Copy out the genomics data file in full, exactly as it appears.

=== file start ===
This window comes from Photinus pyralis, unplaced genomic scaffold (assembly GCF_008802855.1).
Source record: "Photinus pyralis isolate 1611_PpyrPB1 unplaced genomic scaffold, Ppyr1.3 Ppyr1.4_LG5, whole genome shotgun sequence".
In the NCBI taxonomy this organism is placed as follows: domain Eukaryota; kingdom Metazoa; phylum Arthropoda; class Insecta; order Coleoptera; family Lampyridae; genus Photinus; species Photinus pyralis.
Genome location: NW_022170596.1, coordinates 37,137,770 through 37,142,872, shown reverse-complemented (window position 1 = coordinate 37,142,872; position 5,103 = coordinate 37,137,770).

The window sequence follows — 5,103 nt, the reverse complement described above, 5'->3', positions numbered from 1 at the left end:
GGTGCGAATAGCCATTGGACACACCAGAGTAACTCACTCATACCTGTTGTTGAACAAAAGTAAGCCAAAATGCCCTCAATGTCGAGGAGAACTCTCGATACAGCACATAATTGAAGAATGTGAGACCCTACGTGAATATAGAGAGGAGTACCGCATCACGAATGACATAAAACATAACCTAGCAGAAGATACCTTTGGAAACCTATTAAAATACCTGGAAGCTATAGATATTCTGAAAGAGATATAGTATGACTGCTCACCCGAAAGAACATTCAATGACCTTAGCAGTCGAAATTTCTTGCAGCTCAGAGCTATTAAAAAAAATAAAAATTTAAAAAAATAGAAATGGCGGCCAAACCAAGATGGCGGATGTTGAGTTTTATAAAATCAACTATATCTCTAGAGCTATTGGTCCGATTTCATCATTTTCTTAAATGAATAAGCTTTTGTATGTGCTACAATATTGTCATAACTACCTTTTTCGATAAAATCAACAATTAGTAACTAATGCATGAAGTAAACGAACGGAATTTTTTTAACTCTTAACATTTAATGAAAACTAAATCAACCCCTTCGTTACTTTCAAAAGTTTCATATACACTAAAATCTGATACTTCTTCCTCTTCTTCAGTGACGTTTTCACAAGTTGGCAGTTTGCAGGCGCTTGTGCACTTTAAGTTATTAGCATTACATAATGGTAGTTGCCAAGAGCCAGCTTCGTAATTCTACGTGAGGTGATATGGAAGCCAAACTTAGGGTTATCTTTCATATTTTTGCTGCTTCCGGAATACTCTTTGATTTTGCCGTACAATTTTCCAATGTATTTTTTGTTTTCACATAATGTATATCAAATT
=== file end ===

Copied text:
This window comes from Photinus pyralis, unplaced genomic scaffold (assembly GCF_008802855.1).
Source record: "Photinus pyralis isolate 1611_PpyrPB1 unplaced genomic scaffold, Ppyr1.3 Ppyr1.4_LG5, whole genome shotgun sequence".
In the NCBI taxonomy this organism is placed as follows: domain Eukaryota; kingdom Metazoa; phylum Arthropoda; class Insecta; order Coleoptera; family Lampyridae; genus Photinus; species Photinus pyralis.
Genome location: NW_022170596.1, coordinates 37,137,770 through 37,142,872, shown reverse-complemented (window position 1 = coordinate 37,142,872; position 5,103 = coordinate 37,137,770).

The window sequence follows — 5,103 nt, the reverse complement described above, 5'->3', positions numbered from 1 at the left end:
GGTGCGAATAGCCATTGGACACACCAGAGTAACTCACTCATACCTGTTGTTGAACAAAAGTAAGCCAAAATGCCCTCAATGTCGAGGAGAACTCTCGATACAGCACATAATTGAAGAATGTGAGACCCTACGTGAATATAGAGAGGAGTACCGCATCACGAATGACATAAAACATAACCTAGCAGAAGATACCTTTGGAAACCTATTAAAATACCTGGAAGCTATAGATATTCTGAAAGAGATATAGTATGACTGCTCACCCGAAAGAACATTCAATGACCTTAGCAGTCGAAATTTCTTGCAGCTCAGAGCTATTAAAAAAAATAAAAATTTAAAAAAATAGAAATGGCGGCCAAACCAAGATGGCGGATGTTGAGTTTTATAAAATCAACTATATCTCTAGAGCTATTGGTCCGATTTCATCATTTTCTTAAATGAATAAGCTTTTGTATGTGCTACAATATTGTCATAACTACCTTTTTCGATAAAATCAACAATTAGTAACTAATGCATGAAGTAAACGAACGGAATTTTTTTAACTCTTAACATTTAATGAAAACTAAATCAACCCCTTCGTTACTTTCAAAAGTTTCATATACACTAAAATCTGATACTTCTTCCTCTTCTTCAGTGACGTTTTCACAAGTTGGCAGTTTGCAGGCGCTTGTGCACTTTAAGTTATTAGCATTACATAATGGTAGTTGCCAAGAGCCAGCTTCGTAATTCTACGTGAGGTGATATGGAAGCCAAACTTAGGGTTATCTTTCATATTTTTGCTGCTTCCGGAATACTCTTTGATTTTGCCGTACAATTTTCCAATGTATTTTTTGTTTTCACATAATGTATATCAAATT